Pyotr Ilyich TCHAIKOVSKY (1840-1893)
Piano trio in A minor, Op. 50 (1881-1882) [48:20] Arno BABAJANIAN (1921-1983)
Piano trio (1952) [21:30] Alfred SCHNITTKE (1934-1998)
Tango from the opera Life with an Idiot (1992, arr. Yevgeny Sudbin) [2:21]
Vadim Gluzman (violin), Johannes Moser (cello), Yevgeny Sudbin (piano)
rec. 2017, Sendessaal, Bremen, Germany BISBIS2372 SACD [73:21]
I will begin with what, strictly speaking, is merely the “other piece” on this disc: the piano trio by Arno Babajanian. I have never heard of him or what appears to be his best-known work, but the outstanding recording and startling advocacy of this starry chamber group – Vadim Gluzman, Johannes Moser, and Yevgeny Sudbin – makes me think I should have.
Babajanian was spotted at an early age in his home town of Yerevan, Armenia, by the composer Aram Khachaturian. He became a noted pianist (and a fiery one, according to Rostropovich, who also called him a brilliant composer and a devoted friend). He wrote more than 200 songs which often hit the top of the Soviet hit parade. I read that much of his music is based on Armenian folk songs, though he also incorporated jazz and rock.
The piano trio of 1952 opens with the violin and cello playing a dark theme together. The piano comes in with some lovely runs reminiscent of Rachmaninov’s second piano concerto (no bad thing, in my view). The second movement starts with a long violin melody over a syncopated piano accompaniment, not a million miles from Korngold or Prokofiev’s second violin concerto. The final movement opens with something of a shock, a jazzy passage in 5/8 time, but then the cello comes in with a lovely theme, and the two moods alternate until the end.
It is a delightful work with strong melodies and rhythmic complexity, which this trio plainly adore. It is wonderfully recorded, giving plenty of power to Johannes Moser’s cello work. I shall be taking it off my shelves frequently.
I have so far had to make do for Tchaikovsky’s Piano Trio opus 50 with an old Naxos recording by the Ashkenazy Trio (8.550467), still available. The coupling is Arensky’s trio, and I would not want to be without that. But this disc blows that version out of the water, both in terms of performance and recording. I cannot pretend to have heard all the hundreds of recordings of the work by world-renowned musicians which are out there – but this well may be among the best.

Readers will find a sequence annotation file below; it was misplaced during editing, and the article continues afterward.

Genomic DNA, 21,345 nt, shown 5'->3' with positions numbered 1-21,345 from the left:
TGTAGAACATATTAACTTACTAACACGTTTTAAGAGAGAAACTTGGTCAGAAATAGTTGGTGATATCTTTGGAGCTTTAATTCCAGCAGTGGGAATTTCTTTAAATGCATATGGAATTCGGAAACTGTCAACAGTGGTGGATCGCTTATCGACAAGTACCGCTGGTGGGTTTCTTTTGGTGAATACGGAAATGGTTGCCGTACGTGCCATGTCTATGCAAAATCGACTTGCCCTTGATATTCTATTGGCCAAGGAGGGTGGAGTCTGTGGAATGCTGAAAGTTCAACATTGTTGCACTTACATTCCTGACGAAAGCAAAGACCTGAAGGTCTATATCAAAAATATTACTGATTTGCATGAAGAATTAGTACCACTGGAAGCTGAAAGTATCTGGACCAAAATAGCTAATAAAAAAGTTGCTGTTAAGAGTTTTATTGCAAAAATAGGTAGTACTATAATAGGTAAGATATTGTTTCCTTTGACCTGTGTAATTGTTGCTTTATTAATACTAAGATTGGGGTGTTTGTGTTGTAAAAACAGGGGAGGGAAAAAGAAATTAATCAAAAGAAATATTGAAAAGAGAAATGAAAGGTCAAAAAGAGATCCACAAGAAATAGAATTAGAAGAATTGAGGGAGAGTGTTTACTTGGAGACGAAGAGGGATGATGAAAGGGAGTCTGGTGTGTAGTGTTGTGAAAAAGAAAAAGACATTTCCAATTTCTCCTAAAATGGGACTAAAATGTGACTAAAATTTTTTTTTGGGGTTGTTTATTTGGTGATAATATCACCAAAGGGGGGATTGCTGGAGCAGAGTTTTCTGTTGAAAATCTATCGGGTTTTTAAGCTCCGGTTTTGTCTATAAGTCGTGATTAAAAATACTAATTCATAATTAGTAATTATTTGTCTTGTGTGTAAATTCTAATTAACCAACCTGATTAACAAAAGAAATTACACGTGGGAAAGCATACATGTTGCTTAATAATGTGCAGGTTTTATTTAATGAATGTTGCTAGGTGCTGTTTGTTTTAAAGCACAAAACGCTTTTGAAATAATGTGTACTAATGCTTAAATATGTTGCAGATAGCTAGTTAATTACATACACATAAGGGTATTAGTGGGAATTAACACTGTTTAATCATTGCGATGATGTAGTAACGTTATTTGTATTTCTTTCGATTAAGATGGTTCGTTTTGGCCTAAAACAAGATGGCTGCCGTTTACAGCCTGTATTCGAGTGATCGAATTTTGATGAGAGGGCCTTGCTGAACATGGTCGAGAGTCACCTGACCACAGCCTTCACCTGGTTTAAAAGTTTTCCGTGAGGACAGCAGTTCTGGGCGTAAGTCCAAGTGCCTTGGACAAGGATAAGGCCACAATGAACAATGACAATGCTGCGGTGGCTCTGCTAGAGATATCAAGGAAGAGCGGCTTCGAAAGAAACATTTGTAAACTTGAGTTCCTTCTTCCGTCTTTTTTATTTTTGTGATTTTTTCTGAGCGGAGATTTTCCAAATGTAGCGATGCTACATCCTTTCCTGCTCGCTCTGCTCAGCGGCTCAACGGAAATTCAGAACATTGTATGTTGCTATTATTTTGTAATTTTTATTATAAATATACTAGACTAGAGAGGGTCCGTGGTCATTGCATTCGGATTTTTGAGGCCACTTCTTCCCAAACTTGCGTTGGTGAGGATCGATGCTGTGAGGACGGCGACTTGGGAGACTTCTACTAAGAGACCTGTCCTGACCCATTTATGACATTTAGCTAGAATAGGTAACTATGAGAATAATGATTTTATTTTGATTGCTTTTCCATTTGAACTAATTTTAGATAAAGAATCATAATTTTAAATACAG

Tchaikovsky told his patron that piano trios always seemed to him rather contrived, but just a year later he wrote this unusual two-movement work as a musical obituary for his friend and mentor Nikolai Rubinstein. The second movement is, a set of variations, and here, each one is carefully characterised. The critic Hanslick did not like it, which is always a recommendation.
Once again, the recording of Moser’s cello has all the resonance of the real instrument; Sudbin’s piano is alert but self-effacing when it needs to be; Gluzman’s violin soars and inspires. Above all, the trio give the impression they are listening to each other and adjusting their performances accordingly.
The disc ends with a little bon-bon which I assume the group put in because they were enjoying themselves so much: the Tango from the opera Life with an Idiot by Alfred Schnittke. It is not really necessary, since the disc lasts almost seventy minutes without it, but it is great fun, for us as well as for the artists.
We are currently
offering in excess of 52,000 reviews
Founding Editor Rob Barnett Editor in Chief
John Quinn Seen & Heard Editor Emeritus Bill Kenny MusicWeb Webmaster
David Barker Postmaster
Jonathan Woolf MusicWeb Founder Len Mullenger